K-19: The Widowmaker : the Secret Story of the Soviet Nuclear Submarine

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National Geographic Books, 2002 - History - 243 pages
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The Soviet nuclear submarine K-19 was the pride of the Soviet Navy, but on July 4, 1961, during its maiden voyage to the North Atlantic for war games, it suddenly and unexpectedly developed a serious leak in one of the reactors. In a race against time, the officers and crew worked desperately and brilliantly, under intense exposure to radiation, to improvise a coolant system, averting a Chernobyl-like nuclear disaster. The toll for their efforts was certain and devastating: Eight men died painful deaths from acute radiation poisoning within days of the accident, and the surviving crew returned home to await their unknowable fate. Featuring a complete history of the actual events, with passages from the submarine captain’s memoir, and rarely published historic images, K-19 places readers at the apex of the Cold War’s brinkmanship between the USSR and the United States. It is the companion book to the upcoming National Geographic feature film about this gripping tragedy, K-19: The Widowmaker, starring Harrison Ford and Liam Neeson. Including information on the making of the film, with production stills, and cutaway drawings of the submarine, this powerful volume combines authoritative history and the magic of moviemaking to give the reader the real backstory to K-19.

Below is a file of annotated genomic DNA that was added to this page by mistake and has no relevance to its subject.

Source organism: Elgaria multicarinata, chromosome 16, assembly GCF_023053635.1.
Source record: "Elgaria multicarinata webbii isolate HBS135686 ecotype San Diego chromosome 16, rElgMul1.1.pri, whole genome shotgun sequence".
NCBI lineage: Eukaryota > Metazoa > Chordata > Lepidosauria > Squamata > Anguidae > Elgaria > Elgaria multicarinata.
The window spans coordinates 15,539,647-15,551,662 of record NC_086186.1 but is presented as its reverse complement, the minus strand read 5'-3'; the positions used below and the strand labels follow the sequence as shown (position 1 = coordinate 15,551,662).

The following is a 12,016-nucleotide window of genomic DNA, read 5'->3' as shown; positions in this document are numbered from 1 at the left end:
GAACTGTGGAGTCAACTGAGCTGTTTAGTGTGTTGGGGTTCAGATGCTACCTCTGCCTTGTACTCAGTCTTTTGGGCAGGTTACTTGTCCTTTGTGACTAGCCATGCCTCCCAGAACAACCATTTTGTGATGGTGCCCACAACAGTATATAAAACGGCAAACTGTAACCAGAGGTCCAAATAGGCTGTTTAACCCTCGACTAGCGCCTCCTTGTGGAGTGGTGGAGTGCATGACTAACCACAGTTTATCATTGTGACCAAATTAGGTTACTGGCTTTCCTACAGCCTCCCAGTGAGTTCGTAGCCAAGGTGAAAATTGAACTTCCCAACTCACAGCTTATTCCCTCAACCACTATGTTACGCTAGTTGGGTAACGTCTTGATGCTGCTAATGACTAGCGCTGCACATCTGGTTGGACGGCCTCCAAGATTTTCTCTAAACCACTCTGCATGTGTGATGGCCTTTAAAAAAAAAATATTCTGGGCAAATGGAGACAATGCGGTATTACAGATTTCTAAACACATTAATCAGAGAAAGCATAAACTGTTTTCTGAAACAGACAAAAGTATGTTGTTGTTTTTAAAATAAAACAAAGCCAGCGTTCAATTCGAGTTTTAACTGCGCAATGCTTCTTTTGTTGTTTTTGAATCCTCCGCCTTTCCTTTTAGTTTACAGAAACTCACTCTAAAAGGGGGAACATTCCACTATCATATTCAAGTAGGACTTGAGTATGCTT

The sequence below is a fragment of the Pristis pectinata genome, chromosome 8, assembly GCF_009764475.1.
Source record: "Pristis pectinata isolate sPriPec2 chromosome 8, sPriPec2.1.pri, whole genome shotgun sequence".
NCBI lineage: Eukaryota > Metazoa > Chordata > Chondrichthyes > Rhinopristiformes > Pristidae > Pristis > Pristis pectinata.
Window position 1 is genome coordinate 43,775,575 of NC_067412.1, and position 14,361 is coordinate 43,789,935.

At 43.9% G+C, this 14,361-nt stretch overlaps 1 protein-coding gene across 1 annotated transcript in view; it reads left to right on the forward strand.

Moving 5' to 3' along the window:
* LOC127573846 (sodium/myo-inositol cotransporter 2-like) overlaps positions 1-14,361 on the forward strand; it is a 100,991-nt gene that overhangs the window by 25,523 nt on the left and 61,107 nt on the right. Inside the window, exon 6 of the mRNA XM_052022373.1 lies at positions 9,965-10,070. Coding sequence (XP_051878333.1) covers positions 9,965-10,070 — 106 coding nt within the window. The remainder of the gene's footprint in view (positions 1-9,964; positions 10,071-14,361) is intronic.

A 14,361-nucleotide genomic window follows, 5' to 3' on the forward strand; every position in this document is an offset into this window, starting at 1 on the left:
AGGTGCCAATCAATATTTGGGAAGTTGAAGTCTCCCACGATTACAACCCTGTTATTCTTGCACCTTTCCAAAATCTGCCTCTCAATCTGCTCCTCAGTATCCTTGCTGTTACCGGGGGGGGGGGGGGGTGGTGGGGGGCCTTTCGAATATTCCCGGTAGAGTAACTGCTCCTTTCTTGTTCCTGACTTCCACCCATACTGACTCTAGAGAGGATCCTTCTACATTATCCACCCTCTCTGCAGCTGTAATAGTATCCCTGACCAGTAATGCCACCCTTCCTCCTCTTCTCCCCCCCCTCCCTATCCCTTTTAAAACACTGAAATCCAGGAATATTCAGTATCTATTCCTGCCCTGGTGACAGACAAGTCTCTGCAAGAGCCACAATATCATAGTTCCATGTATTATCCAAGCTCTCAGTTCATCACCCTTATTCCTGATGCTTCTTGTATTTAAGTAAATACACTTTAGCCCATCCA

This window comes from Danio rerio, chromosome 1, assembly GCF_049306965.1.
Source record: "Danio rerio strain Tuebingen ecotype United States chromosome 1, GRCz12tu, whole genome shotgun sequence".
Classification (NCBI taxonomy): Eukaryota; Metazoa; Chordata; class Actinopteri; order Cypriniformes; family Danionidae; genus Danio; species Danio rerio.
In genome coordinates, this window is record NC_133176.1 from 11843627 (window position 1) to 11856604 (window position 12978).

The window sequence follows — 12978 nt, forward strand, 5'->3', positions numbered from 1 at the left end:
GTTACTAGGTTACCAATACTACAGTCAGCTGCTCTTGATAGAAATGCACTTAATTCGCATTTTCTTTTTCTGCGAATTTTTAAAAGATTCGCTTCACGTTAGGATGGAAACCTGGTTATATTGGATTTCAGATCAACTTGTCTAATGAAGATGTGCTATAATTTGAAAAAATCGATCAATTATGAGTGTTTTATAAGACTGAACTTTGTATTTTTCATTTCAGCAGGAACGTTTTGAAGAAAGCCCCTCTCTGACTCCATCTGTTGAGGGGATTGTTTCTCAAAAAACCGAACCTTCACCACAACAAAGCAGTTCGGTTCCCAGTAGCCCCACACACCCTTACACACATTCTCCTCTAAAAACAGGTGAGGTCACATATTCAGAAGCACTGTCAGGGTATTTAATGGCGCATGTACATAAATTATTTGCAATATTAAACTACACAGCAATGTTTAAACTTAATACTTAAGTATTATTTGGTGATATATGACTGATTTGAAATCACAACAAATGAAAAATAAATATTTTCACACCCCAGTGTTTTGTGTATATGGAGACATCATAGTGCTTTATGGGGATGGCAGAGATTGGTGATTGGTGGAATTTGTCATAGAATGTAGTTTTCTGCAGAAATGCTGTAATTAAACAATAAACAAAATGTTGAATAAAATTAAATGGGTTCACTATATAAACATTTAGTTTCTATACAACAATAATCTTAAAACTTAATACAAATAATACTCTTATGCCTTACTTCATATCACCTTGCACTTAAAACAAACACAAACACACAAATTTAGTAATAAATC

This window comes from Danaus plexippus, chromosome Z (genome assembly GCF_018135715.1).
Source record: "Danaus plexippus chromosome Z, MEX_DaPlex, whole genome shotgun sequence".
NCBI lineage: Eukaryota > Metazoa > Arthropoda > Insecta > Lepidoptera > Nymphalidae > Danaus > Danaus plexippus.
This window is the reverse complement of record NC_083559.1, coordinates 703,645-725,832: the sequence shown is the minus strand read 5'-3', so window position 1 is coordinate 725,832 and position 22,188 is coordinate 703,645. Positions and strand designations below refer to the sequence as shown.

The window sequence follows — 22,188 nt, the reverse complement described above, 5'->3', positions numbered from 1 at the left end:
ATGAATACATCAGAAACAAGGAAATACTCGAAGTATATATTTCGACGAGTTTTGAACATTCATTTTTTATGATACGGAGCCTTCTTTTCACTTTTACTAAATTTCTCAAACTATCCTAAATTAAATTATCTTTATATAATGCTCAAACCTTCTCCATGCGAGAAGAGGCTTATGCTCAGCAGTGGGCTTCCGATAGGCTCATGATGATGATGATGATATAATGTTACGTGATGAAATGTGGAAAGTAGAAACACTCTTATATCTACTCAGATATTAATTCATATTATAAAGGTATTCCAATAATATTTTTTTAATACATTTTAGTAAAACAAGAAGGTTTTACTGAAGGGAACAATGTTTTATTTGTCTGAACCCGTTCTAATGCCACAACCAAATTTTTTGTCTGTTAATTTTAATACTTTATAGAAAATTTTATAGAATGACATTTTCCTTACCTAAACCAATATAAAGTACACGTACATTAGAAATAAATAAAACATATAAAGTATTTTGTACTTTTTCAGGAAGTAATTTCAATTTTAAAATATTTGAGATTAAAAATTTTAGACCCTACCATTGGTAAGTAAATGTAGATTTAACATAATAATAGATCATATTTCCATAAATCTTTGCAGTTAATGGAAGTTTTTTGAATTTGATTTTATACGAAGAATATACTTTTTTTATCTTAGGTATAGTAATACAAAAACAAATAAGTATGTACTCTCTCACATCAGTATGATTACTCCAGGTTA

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Contents

II
9
III
25
IV
49
Copyright

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About the author (2002)

Captain Peter A. Huchthausen, USN (Ret.), served aboard destroyers and commanded a river patrol section in Vietnam. After the war, he became an intelligence officer and served as the US Naval attache in Yugoslavia, Romania, and the Soviet Union. He retired from the navy in 1990.

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